For the first time in recent years, the Directorate of Film Festival (DFF) has dropped the students’ films package from International Film Festival of India (IFFI).
Although DFF officials said the decision had been taken due to “tight schedule,” many see it as a move to pre-empt any trouble at the festival as “promised” by beleaguered students of Film and Television Institute of India (FTII).
Since 2010, IFFI used to screen five films from each of four prominent film institutes in the country – FTII, Satyajit Ray Film and Television Institute in Kolkata, AJ Kidwai Mass Communication Research Centre and MGR Governing Film and Television Institute in Chennai.
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A look at the IFFI screening schedule of past few years shows that five films from each school had two screenings each during the festival’s 10-day duration.
According to sources familiar with the matter, the decision to include the students’ films package in the festival was taken by IFFI organisers in 2010 with an aim to “provide a international platform to showcase most creatively compelling films produced by students each year”.
DFF’s deputy director Rizwan Ahmed said the students’ films had been dropped as they could not fit into the schedule introduced this year with new packages. “That package (students’ films) has been dropped as there was no space in the schedule for them. We have introduced some new packages this year, which include films by women directors and a package of films from North-East. Because of this, the students’
package had to be dropped. Maybe if we find space, we would include them next year,” Ahmed said.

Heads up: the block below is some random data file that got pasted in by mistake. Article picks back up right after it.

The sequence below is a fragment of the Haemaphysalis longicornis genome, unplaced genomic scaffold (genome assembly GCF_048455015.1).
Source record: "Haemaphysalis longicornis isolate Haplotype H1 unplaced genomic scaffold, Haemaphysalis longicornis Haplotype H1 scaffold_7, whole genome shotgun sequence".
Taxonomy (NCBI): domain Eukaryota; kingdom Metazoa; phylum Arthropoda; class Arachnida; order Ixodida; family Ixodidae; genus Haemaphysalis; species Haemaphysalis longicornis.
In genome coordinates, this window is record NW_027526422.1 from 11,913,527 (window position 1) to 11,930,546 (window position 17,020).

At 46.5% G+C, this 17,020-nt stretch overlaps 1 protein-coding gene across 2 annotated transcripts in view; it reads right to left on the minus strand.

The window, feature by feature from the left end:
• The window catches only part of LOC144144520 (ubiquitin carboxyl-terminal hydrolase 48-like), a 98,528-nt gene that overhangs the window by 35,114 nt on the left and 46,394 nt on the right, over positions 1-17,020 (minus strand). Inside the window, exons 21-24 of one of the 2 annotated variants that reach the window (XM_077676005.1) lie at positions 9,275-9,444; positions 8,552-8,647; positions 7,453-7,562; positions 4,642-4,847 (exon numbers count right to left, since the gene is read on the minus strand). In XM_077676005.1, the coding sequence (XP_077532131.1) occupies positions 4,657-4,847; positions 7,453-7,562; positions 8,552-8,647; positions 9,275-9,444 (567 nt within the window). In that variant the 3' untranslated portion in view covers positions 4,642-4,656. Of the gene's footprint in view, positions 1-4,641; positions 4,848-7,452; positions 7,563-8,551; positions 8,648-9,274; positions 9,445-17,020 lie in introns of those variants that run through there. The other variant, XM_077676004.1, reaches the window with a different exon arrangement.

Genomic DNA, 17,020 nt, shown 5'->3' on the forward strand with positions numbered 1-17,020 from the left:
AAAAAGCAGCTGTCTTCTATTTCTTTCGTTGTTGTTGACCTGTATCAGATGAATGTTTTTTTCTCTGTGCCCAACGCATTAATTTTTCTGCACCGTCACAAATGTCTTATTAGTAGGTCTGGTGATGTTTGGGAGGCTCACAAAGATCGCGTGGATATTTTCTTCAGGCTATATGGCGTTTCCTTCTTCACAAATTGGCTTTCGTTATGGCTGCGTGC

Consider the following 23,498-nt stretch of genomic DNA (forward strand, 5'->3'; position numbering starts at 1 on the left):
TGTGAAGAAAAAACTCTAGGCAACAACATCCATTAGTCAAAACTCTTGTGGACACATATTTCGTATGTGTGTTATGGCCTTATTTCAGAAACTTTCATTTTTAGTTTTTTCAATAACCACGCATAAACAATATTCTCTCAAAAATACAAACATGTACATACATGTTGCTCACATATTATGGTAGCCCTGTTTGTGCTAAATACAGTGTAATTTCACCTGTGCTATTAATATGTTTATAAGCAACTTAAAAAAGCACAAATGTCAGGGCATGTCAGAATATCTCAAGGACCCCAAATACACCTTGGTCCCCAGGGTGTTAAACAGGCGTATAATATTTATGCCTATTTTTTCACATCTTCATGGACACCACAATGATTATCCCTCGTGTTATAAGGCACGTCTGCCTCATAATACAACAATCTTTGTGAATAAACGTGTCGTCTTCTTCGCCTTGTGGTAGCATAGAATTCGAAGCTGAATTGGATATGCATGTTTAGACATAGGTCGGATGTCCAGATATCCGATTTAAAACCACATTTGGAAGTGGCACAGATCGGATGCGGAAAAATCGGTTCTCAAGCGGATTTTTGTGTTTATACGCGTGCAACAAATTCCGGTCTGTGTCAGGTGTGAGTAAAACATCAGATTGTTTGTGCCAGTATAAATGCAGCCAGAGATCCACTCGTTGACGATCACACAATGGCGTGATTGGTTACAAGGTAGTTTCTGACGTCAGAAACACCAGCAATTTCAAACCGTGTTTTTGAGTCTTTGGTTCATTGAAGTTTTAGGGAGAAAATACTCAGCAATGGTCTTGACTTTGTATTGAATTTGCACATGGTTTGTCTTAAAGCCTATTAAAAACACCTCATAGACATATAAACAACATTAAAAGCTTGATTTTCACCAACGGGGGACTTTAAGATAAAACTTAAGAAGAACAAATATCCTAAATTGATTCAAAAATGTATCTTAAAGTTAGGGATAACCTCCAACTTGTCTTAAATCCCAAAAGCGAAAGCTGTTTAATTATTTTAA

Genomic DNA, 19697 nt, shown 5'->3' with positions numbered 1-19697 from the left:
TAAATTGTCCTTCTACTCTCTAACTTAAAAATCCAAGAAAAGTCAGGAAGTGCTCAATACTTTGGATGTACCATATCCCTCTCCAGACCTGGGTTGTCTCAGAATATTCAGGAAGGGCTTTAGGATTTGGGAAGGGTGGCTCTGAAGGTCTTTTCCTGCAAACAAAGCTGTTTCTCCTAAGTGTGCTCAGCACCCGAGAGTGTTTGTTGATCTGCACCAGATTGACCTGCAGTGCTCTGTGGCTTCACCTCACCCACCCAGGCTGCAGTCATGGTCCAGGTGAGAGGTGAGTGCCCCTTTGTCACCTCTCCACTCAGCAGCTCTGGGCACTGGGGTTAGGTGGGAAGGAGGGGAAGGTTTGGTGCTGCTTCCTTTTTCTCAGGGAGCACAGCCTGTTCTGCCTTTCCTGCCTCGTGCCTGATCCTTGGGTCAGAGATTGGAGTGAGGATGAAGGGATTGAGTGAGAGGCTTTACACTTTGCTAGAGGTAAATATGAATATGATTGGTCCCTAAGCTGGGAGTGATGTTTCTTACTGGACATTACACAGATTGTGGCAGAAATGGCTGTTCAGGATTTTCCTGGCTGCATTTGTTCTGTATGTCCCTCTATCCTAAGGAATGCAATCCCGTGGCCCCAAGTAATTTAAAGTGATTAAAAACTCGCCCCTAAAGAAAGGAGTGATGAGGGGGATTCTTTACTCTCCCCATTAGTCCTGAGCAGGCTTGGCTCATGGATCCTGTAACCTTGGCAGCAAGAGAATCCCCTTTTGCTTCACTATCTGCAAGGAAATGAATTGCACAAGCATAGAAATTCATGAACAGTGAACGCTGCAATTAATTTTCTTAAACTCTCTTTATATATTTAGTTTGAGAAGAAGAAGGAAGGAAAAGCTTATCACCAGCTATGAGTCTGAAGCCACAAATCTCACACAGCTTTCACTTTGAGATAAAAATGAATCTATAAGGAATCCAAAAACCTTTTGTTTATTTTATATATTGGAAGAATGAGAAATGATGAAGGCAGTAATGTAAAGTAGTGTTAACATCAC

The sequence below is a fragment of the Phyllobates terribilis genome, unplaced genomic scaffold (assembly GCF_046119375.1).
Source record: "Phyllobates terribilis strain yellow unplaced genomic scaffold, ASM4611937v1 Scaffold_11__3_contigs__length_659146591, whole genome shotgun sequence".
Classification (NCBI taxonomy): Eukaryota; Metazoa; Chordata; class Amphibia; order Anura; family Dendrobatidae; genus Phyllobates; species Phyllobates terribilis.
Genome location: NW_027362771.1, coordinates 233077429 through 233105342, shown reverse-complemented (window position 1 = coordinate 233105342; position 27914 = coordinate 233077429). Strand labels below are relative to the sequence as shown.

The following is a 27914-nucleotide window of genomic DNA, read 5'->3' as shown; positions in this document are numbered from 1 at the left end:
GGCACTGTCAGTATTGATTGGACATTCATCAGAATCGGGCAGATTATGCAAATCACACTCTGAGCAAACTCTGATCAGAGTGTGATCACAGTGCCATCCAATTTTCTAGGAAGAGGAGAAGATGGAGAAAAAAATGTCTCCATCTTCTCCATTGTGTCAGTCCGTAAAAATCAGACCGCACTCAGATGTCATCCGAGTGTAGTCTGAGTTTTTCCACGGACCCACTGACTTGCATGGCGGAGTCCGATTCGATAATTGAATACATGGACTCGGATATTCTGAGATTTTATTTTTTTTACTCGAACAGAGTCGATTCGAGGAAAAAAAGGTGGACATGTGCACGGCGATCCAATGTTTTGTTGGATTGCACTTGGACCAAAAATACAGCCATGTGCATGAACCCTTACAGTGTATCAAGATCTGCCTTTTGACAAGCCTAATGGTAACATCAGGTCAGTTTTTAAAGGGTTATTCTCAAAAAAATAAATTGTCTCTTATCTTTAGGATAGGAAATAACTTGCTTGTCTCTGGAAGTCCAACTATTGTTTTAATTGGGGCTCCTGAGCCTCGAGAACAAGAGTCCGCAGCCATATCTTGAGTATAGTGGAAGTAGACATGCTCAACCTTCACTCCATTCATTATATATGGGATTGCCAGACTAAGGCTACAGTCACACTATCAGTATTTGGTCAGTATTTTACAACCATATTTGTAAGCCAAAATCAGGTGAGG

A senior official with FTII said they had not been given any explanation for dropping the section. “Every year since 2010, we have been sending our best five films for showcasing at IFFI. This year, we did not receive any notification from them. Hence, we didn’t send anything. We have not been told why it was done,” he said.
Students, on their part, see the decision as an outcome of their recent protest against the appointment of television actor Gajendra Chauhan and others on FTII society. They said the decision exposed the government’s “doublespeak”.
“On one hand, ministers tell us that they want to develop FTII as a centre of excellence. On the other, they discontinue the tradition of showcasing our films at most important film festival in the country,” said Ashwani Sharma, a final-year sound recording student.
Sharma said that by dropping the entire students’ package from IFFI, the DFF had done injustice to students of other film institutes as well. “It’s understandable that they were wary of scheduling FTII films.
But why deny students from other film institutes the opportunity?” he said.
However, three FTII diploma films have made it to Indian Panorama section of the festival. Sadabahar Brass Brand, a film by 2009 batch student Tushar More, Kamakshi, a diploma film by 2007 batch student Satindar Singh Bedi and Seek and Hide, a film by another 2007 batch student Manoj Nitharwal, have been selected in non-feature category.